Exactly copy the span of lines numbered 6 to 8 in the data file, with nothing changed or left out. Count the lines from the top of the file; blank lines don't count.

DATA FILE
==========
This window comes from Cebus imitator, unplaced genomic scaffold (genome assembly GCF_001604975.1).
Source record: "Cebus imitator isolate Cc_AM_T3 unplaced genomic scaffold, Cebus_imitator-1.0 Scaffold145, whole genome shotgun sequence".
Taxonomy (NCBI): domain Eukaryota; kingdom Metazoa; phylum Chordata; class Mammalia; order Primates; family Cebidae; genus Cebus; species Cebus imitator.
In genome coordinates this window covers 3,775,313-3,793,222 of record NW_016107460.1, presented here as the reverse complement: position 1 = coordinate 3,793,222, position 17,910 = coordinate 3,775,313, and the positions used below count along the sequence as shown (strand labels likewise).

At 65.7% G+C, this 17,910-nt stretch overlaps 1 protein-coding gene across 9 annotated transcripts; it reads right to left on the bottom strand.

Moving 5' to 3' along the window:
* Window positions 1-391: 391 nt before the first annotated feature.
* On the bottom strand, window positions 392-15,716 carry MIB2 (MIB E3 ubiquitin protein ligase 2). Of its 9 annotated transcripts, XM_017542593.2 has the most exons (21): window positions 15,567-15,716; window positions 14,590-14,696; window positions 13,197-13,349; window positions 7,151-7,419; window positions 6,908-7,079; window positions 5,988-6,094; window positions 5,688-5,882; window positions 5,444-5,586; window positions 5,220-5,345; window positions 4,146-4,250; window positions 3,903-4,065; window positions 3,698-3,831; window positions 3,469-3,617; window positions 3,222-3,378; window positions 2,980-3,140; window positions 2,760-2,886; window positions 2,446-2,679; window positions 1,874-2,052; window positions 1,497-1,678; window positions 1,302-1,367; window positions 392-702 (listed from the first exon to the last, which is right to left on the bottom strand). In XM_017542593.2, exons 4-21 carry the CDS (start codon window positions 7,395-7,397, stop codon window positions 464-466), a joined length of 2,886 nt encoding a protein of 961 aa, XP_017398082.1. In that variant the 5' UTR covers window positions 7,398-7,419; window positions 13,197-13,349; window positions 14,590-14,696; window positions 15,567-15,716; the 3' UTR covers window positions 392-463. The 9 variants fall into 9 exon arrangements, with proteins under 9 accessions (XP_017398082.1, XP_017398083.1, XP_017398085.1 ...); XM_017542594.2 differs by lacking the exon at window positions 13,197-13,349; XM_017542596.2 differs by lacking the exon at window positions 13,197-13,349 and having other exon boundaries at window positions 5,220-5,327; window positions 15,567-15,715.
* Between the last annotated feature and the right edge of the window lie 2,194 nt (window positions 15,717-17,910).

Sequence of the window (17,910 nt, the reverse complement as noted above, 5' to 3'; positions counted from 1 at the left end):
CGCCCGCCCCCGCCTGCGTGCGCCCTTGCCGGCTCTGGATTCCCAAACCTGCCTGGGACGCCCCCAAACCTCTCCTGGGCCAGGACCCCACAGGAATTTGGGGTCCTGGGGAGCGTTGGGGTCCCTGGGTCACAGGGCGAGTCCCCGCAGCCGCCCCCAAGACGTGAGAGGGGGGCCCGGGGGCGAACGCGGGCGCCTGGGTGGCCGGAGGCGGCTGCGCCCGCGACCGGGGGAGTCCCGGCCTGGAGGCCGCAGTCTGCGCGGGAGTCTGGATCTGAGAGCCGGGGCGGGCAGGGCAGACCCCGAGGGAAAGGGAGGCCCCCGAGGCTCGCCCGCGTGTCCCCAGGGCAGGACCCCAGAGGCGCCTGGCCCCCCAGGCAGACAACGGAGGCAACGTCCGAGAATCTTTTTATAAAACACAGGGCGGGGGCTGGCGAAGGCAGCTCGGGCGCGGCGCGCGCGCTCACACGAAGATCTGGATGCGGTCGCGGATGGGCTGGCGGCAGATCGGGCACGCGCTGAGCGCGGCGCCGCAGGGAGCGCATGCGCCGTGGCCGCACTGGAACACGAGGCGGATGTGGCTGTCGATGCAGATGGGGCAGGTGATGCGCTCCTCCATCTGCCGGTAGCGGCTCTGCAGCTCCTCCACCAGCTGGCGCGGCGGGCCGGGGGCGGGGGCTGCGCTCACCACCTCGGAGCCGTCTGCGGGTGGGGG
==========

Moving 5' to 3' along the window:
* Window positions 1-391: 391 nt before the first annotated feature.
* On the bottom strand, window positions 392-15,716 carry MIB2 (MIB E3 ubiquitin protein ligase 2). Of its 9 annotated transcripts, XM_017542593.2 has the most exons (21): window positions 15,567-15,716; window positions 14,590-14,696; window positions 13,197-13,349; window positions 7,151-7,419; window positions 6,908-7,079; window positions 5,988-6,094; window positions 5,688-5,882; window positions 5,444-5,586; window positions 5,220-5,345; window positions 4,146-4,250; window positions 3,903-4,065; window positions 3,698-3,831; window positions 3,469-3,617; window positions 3,222-3,378; window positions 2,980-3,140; window positions 2,760-2,886; window positions 2,446-2,679; window positions 1,874-2,052; window positions 1,497-1,678; window positions 1,302-1,367; window positions 392-702 (listed from the first exon to the last, which is right to left on the bottom strand). In XM_017542593.2, exons 4-21 carry the CDS (start codon window positions 7,395-7,397, stop codon window positions 464-466), a joined length of 2,886 nt encoding a protein of 961 aa, XP_017398082.1. In that variant the 5' UTR covers window positions 7,398-7,419; window positions 13,197-13,349; window positions 14,590-14,696; window positions 15,567-15,716; the 3' UTR covers window positions 392-463. The 9 variants fall into 9 exon arrangements, with proteins under 9 accessions (XP_017398082.1, XP_017398083.1, XP_017398085.1 ...); XM_017542594.2 differs by lacking the exon at window positions 13,197-13,349; XM_017542596.2 differs by lacking the exon at window positions 13,197-13,349 and having other exon boundaries at window positions 5,220-5,327; window positions 15,567-15,715.